Perrin Ireland's debut novel yells the story of two women brought together by the galvanizing forces of war and imagination.
Anne is a privileged writer living in Cambridge and still tormented by a brutal act from her past. Ana is a cosmopolitan Muslim poet living in Sarajevo and enjoying a comfortable middle-class existence. Both are irrevocably changed when the peace of Sarajevo is shattered by snipers' bullets. Anne glimpses Ana's battered face on an evening newscast and begins to wonder how she can possibly respond to this distant suffering.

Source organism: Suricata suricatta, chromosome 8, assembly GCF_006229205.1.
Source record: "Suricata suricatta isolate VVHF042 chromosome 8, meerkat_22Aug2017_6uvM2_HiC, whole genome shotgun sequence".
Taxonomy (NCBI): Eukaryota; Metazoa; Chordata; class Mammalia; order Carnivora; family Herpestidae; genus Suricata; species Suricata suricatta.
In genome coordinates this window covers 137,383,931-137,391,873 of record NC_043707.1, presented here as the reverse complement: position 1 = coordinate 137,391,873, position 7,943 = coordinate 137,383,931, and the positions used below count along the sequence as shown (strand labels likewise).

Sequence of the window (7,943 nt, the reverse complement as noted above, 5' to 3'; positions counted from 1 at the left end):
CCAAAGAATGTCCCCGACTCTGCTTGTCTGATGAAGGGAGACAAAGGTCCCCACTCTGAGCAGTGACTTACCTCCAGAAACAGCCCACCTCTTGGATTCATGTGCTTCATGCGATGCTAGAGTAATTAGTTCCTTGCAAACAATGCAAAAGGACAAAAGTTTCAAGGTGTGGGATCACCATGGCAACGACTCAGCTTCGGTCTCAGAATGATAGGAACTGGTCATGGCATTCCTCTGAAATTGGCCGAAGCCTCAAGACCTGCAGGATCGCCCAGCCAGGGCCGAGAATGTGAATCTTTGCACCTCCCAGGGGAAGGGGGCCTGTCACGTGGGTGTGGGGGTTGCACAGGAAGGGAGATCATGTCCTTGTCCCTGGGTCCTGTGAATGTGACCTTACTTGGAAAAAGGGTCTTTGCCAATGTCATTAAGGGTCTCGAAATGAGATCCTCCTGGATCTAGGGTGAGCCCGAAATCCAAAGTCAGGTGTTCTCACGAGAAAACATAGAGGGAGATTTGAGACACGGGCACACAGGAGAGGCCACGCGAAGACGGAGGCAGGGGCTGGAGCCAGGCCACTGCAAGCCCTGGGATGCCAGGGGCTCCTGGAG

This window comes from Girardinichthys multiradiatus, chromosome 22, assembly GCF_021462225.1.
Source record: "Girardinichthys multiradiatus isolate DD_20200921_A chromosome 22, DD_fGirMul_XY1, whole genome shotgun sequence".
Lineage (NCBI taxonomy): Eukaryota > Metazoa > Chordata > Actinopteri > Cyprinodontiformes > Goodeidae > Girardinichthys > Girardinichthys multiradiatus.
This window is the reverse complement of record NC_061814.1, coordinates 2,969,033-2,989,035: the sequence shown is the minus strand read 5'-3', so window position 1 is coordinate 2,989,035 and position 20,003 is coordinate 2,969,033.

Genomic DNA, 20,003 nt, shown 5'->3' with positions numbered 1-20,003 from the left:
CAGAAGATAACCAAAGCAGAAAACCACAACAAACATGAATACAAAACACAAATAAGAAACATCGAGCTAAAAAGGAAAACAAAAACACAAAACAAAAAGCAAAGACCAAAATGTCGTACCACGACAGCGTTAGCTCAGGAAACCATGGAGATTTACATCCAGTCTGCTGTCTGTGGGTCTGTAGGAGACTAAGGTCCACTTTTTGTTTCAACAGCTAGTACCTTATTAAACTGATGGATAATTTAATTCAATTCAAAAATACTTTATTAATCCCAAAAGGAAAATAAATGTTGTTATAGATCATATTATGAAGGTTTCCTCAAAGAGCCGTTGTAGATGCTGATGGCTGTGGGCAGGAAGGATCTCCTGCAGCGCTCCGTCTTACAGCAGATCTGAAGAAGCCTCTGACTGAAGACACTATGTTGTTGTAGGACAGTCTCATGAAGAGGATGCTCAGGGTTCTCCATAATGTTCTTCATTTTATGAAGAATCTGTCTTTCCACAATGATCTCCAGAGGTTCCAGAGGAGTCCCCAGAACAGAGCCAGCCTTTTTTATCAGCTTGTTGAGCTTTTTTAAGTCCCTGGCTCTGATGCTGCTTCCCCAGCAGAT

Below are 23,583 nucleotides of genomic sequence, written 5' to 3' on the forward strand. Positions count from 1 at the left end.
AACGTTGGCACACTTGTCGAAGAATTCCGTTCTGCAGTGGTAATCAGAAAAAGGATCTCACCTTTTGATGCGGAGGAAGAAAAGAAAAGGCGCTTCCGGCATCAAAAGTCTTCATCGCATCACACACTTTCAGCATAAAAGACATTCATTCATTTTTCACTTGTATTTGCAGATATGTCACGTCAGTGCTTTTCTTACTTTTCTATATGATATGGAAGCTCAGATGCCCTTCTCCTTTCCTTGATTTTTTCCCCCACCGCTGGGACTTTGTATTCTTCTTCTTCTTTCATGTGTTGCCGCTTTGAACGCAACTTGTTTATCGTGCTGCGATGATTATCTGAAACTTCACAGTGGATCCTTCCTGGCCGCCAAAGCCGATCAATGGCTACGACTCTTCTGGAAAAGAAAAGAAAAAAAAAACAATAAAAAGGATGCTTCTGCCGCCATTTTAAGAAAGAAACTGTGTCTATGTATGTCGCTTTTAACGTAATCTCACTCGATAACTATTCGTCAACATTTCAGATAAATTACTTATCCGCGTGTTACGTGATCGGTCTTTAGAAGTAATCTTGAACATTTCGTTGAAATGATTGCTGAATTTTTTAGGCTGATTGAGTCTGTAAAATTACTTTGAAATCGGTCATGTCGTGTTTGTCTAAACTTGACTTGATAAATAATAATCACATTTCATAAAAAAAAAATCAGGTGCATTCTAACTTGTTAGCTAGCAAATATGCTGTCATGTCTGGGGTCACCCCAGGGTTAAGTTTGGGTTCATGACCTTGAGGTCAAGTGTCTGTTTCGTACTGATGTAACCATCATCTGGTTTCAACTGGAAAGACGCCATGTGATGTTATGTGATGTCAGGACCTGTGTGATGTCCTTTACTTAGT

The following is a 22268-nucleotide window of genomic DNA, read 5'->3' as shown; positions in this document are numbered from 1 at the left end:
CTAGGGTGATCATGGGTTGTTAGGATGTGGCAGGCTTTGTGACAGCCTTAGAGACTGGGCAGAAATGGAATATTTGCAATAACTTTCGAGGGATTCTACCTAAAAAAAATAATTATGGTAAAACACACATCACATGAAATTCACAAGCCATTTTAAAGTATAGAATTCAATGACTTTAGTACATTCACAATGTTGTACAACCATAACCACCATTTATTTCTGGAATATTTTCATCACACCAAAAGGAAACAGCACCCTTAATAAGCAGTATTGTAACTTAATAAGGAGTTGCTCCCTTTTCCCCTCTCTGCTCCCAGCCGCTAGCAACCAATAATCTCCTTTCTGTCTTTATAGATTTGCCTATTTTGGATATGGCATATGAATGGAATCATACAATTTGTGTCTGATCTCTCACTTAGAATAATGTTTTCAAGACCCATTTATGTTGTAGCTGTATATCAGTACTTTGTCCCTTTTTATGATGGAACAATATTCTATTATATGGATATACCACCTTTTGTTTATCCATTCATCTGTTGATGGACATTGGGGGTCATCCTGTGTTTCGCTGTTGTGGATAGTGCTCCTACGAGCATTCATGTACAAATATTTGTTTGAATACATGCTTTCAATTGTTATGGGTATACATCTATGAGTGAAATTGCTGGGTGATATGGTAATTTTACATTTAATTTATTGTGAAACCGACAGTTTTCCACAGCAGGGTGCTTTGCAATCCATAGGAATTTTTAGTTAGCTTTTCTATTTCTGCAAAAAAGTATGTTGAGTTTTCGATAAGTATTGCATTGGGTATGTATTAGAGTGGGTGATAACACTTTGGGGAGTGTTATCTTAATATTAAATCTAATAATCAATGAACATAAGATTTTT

Ana becomes the story that Anne is compelled to tell. The novel she undertakes—Ana Imagined—is a fast-moving, vivid account of Ana's everyday life, transformed overnight by war into a struggle for all that was once taken for granted: food, a night's sleep, an open window, a trip out for ice cream. But what begins as a wrenching tale of survival evolves into a haunting journey of discovery as Ana reveals a secret of her own. In an evocative exploration of the boundaries of compassion and love, we are left mesmerized by the fragility, and resilience, imbedded in the lives of these two women.